Boys don’t cry, men don’t know how

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I saw Padmavati in theaters recently and noted the most honest exchange in a scene between Sultan Allauddin Khilji and his official writer Amir Khushro. Amir is reciting the letter he wrote on Allaudin’s behalf to Alauddin’s object of obsession, Queen Padmavati. The Sultan is lamenting how he wishes he could put into words what he is feeling as well as Amir.

A man that has conquered and obtained everything he’s desired. Is jealous of the only thing he cannot steal from another man. The emotional tool to express himself.

As in the 13th century or 21st, men still have difficulty expressing their emotion. Because in a culture where males are expected to be strong, showing emotion is considered weak. And we make sure to instill that in our boys at a very young age.

Adolescent boys regularly hear the phrases, “Don’t cry,” “Suck it up,” Stop acting like a girl” and “Be a man.” Sometimes with bad intentions to put them down. Sometimes with good intentions to motivate them.

What happens to a boy that never complained when overwhelmed by situations out of his control? He becomes a man that never learned how to handle a situation he couldn’t control.

Reminds me of what Bell Hooks said in her book, The Will To Change: Men, Masculinity, and Love,

“The first act of violence that patriarchy demands of males is not violence toward women. Instead patriarchy demands of all males that they engage in acts of psychic self-mutilation, that they kill off the emotional parts of themselves. If an individual is not successful in emotionally crippling himself, he can count on patriarchal men to enact rituals of power that will assault his self-esteem.”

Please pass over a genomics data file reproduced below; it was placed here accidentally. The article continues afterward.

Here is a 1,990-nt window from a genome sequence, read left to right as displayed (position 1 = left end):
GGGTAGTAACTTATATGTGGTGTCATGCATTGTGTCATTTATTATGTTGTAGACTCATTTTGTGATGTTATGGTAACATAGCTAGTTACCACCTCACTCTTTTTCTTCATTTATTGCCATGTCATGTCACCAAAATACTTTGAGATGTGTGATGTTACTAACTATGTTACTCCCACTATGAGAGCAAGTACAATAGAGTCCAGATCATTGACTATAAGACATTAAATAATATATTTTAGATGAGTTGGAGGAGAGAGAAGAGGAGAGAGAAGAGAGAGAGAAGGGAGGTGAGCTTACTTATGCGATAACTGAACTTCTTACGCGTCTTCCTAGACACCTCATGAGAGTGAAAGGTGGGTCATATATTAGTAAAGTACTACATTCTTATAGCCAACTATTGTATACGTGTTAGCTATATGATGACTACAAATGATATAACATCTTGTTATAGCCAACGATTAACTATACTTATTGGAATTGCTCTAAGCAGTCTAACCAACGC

So what happens to a boy that never complained when overwhelmed by situations out of his control? He becomes a man that never learned how to handle a situation he couldn’t control.

Countless partners bear the heavy load of being the only emotional outlet for their husbands who are unable to react appropriately to a major life stress — such as job loss, financial trouble, death, or divorce. And when the partners aren’t able to provide the support their husbands need, they are met with either the silent treatment or an outburst.

Giving the cold shoulder is familiar because it continues what men are taught — suppress our feelings. Anger is easy because it is a secondary feeling that covers up other feelings that come first — humiliation, hurt, scared, frustration or rejection.

Imagine a scenario where 2 men are rejected. The first man gets angry and lashes out at the party that rejected him. The second man cries. Who do we consider weak in our culture? Who do we consider strong?

The situation does not need to be extreme. Men who never express their emotions don’t learn to process their emotions. They show immaturity. They have trouble developing healthy relationships. They confuse anger with strength. Lifetime of not recognizing their emotions makes them unable to recognize emotions. And now they’re numb.

I hope that we begin to shift our view on what is strength and what is not. Because having someone in your life that has grown emotionally is the strongest support you’ll ever have. And being able to confront your emotions in any situation life throws your way is what makes you strong.

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